Cyclopedia of Eminent Men in North Carolina

Individuals profiled in the Cyclopedia of Eminent and Representative Men of the Carolinas of the Nineteenth Century (published 1892) with connections to Lenoir County.  Click on thier names to read the biography. 

Hon. William Turner Faircloth – born 1829 in Edgecombe County, NC.  Husband of Evelyn Wooten, daughter of Council Wooten of Mosely Hall (now LaGrange).  William & Evelyn were married in Lenoir County on January 10, 1867.  

Dr. Henry Tull – born in 1855 in Lenoir County.  Graduated from the University of Pennsylvania in 1876.  Married to Myrtie Wooten, daughter of W.T. and Elizabeth J. Wooten in 1882. 

Dr. James M. Hodges – born in 1862 in Lenoir County.  Son of Simon E. and Persis S. (Harper) Hodges.  1st married to Nancy Turnage, 2nd married to widower Addie G. Mosely; and thirdly, to Emma E. Fields. 

Dr. John Pollock – born in Onslow County in 1884; practiced medicine and retired in Lenoir County.  Married 1st to Olivia B. Humphrey, 2nd to Annie Loftin, and thirdly to Agnes P. Jones. 

Dr. Jacob M. Hadley – born in Chatham County in 1835, son of William Penn Hadley & Hannah (McPherson) Hadley.  Graduated from the University of Pennsylvania in 1860.  Married Lizzie E. Kirkpatrick of Orange County in 1860. 

Hugh M. McDonald – druggist in LaGrange born in 1840 in Moore County.  Established his business in LaGrange in 1873 .  Married Mattie N. Hall in 1880. 

Hon. George W. Sanderlin — born in 1843 in Camden County, NC.  Was a lawyer, military man, religious leader, and one time an agricultural editor for the Kinston Free Press.  Married Eliza Wooten of Lenoir County, daughter of Council Wooten.

Prof. Joseph Kinsey — principle of the Kinsey female seminary in LaGrange.  Born in 1843 in Jones County. Came to Lenoir County in 1869 and established the seminary in 1886.  In 1868 he married Fannie Kinsey, daughter of J.H. Kinsey of Jones County. 

James F. Taylor – born in 1864 in Lenoir County. Secretary & treasurer of Orion Knitting Mills of Kinston. 

John D. Walters – born in 1858 in Lenoir County, son of Hawyood & Sally (Rouse) Walters.  Established a mercantile business in 1882.  In 1877 married Julia E. Hardy of Lenoir County. In 1886 married Kate E. Woolard of Lenoir County. 

Samuel H. Abbott – born 1839 in Lenoir County, son of Thomas J. and Lucinda (Phillips) Abbott.  Was a leading merchant in the county, owning a general grocery store, a brick and tile factory, manufactured and patented a plow, investor in the Orion Mills and a real estate investor.  Married Nancy Brock in 1873, daughter of Daniel & Caroline Brock. 

William L. Kennedy – born in 1845 in Lenoir County. Married Emily Hardee in 1874.  Was an established farmer and a stockholder in Orion Mill Knitting Co. 

Albert D. Parrott – born 1853 in Lenoir County, son of James M. & Elizabeth (Waters) Parrott.  Graduated from the University of Virginia with a civil engineering degree.  Served as Justice of the Peace. In  1876 married Elizabeth M. Karnegy.

Taylor Gets Four Months

Kinston Free Press
21 Nov 1898

State vs. D.G. TAYLOR, concealed weapons.  Defendent plead guilty. Sentenced to four months in jail and to pay a fine of $200 and costs.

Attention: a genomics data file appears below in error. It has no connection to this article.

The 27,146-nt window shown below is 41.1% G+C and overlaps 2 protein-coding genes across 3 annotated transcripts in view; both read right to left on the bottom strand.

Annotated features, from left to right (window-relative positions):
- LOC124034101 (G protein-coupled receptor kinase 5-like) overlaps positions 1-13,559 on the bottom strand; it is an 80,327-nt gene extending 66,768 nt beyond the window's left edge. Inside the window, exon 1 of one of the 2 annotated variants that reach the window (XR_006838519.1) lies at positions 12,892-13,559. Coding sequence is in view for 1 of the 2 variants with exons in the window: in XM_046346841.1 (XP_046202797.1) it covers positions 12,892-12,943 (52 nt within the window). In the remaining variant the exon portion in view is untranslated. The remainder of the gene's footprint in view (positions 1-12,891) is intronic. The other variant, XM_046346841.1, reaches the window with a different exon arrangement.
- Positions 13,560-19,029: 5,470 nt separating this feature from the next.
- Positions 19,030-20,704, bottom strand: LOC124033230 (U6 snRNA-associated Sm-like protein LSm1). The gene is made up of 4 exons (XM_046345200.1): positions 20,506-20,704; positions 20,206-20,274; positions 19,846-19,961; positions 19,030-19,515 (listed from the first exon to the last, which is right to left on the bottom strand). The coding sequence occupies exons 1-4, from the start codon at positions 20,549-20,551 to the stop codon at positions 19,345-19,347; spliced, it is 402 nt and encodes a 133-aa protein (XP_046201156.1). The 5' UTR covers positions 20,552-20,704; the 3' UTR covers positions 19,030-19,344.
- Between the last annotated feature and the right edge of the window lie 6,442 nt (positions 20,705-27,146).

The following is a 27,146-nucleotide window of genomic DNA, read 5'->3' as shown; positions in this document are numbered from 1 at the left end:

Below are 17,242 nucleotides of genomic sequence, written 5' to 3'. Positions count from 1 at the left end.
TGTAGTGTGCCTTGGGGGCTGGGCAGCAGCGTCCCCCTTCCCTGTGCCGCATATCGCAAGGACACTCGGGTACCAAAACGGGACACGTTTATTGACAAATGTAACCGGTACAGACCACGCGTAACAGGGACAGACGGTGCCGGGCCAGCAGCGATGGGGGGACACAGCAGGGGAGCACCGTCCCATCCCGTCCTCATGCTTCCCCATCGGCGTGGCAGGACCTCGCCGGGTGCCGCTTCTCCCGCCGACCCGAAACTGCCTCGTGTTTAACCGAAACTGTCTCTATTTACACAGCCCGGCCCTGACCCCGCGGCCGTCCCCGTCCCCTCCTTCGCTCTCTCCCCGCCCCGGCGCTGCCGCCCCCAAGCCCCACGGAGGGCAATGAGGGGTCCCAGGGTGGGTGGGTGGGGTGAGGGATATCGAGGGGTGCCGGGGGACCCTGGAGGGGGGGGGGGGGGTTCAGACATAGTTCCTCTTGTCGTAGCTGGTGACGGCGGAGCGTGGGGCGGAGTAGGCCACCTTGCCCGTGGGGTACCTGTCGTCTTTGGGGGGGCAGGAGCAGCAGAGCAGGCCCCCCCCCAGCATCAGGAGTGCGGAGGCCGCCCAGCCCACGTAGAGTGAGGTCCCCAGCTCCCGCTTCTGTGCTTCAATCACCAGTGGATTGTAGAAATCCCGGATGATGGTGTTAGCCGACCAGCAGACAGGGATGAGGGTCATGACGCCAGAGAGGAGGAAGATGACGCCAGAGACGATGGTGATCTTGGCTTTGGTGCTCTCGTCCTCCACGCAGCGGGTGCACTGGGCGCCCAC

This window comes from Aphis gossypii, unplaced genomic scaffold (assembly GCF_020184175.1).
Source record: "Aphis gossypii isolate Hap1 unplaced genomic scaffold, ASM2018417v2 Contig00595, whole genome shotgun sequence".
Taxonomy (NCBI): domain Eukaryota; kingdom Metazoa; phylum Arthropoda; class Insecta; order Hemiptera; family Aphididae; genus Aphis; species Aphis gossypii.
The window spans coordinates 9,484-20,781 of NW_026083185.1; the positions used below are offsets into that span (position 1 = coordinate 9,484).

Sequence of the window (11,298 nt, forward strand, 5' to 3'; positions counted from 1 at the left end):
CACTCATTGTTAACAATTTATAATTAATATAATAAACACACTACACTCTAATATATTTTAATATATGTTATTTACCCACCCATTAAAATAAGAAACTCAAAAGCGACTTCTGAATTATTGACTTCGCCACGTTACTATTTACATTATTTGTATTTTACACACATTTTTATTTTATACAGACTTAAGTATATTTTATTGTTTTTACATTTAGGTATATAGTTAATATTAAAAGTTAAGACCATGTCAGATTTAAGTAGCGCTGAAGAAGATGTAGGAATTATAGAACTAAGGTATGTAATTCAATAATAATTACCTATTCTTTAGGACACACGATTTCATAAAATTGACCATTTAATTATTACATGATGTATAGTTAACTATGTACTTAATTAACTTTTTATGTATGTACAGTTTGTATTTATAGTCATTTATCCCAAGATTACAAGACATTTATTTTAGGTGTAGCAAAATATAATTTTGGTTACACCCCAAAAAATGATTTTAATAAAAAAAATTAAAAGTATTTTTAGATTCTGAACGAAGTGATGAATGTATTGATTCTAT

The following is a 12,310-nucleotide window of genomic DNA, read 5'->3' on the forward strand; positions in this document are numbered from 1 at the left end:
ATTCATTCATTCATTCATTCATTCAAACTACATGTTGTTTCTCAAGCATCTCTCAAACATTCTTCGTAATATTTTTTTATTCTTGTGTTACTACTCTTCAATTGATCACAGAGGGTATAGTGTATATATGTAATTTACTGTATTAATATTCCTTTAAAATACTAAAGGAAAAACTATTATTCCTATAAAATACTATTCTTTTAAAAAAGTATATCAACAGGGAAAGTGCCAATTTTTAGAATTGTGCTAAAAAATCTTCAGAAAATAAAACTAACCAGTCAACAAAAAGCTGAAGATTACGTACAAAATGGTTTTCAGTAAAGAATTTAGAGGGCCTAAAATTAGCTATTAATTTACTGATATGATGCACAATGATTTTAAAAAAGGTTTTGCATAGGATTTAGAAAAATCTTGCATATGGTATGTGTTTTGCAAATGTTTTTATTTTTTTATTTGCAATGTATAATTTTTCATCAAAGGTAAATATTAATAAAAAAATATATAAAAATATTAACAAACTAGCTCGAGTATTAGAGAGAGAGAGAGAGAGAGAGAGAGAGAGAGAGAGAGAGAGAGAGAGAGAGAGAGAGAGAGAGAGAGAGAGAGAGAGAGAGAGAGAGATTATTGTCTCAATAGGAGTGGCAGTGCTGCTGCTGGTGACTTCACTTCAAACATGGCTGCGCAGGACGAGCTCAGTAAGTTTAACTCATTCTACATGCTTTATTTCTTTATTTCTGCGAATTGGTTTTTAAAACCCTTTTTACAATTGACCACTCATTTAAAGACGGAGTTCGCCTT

In passing sentence in the above case, Judge ROBINSON referred to the murder trial, and said that the defendant should have been found guilty, even according to his own evidence, of manslaughter at least.  The judge further said that the records of this term of court show that he had sentenced a negro boy to jail fourmonths for carrying a concealed weapon, and another negro to jail twelve months for cutting; and here is a man of superior race, who had been defying the law against concealed weapons ever since the law was passed  – a man of intelligence, who knew better – a man who had not expressed the least contrition for the act.  Under these circumstances, the judge said, he could do no less than sentence him to jail for four months and to pay a fine of $200 and the costs. 

The defendant appealed, on the ground of excessive punishment, and gave bail in the sum of $500 for his appearance at the next term of court. 

Several cases were continued on the criminal docket.

  • State vs. Edward DOVE, contempt. Not guilty. 
  • State vs. James COLLEY and Emma COLLEY, opposing an officer.  Appeal. Not Guilty. 
  • State vs. Green BYRD, abandonment. Nol pros. 

The criminal docket was completed this morning.  None of the cases on the civil docket seem to be ready for trial, and the court is practically over with, and doubtless will be ended by the time this ever reaches our readers.

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Remember, these posts are selective — Check the Kinston Free Press Index

Taylor “Not Guilty”

Kinston Free Press
21 Nov 1898

In the case of D.G. TAYLOR, for killing J.D. SUTTON, Judge Robinson finished his charge to the jury about 5 o’clock Saturday afternoon. The jury retired, and in about an hour returned a verdict of “not guilty.” This was equivalent to saying the killing was in self-defense, and that the defendant was blameless in the matter.

A considerable number of people think that the evidence pointed clearly to a case of manslaughter, and that life in becoming too cheap in this community. The speech by C.B. AYCOCK, closing for the prosecution is spoken by all who heard it as powerful, logical and convincing. Mr. TAYLOR was today sentenced to four months in jail, and to pay a fine of $200 for carrying a concealed weapon, an account of which appears on another page.